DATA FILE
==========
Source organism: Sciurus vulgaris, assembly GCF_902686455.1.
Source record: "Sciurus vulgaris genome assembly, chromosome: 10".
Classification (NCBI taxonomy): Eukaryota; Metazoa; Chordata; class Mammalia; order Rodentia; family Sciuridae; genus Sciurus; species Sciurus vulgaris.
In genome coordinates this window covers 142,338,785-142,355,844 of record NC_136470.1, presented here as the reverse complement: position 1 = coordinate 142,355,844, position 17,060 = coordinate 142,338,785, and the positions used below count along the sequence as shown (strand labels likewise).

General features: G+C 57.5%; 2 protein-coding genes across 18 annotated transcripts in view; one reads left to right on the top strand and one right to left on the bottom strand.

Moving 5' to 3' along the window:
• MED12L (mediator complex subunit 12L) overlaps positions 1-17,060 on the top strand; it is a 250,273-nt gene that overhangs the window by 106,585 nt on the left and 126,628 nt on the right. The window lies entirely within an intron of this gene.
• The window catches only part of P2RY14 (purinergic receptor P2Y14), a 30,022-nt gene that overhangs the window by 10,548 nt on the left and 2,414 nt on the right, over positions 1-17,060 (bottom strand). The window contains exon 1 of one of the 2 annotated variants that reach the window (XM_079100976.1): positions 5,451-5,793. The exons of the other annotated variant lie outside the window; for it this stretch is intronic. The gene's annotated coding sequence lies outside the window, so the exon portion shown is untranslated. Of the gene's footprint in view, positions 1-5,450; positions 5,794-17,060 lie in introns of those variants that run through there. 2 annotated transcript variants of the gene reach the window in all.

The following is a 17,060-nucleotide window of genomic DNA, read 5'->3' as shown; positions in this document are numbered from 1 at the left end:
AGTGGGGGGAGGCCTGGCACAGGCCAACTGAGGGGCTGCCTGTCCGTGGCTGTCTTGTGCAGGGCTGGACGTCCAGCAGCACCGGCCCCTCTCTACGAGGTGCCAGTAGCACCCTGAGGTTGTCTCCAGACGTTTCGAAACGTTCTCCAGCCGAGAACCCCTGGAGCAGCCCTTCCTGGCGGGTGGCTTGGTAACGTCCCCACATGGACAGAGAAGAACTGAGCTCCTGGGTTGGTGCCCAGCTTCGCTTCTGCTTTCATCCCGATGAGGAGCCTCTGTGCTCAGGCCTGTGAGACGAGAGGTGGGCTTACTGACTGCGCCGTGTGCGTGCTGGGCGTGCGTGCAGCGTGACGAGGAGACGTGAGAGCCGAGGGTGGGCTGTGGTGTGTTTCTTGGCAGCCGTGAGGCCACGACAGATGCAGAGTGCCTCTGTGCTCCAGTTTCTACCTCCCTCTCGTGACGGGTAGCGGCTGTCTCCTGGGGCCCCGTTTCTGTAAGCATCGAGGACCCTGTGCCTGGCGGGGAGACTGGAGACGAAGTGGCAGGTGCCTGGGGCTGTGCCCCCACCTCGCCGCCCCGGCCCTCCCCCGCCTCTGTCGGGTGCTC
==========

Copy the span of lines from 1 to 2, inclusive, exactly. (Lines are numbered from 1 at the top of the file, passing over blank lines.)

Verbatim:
Source organism: Sciurus vulgaris, assembly GCF_902686455.1.
Source record: "Sciurus vulgaris genome assembly, chromosome: 10".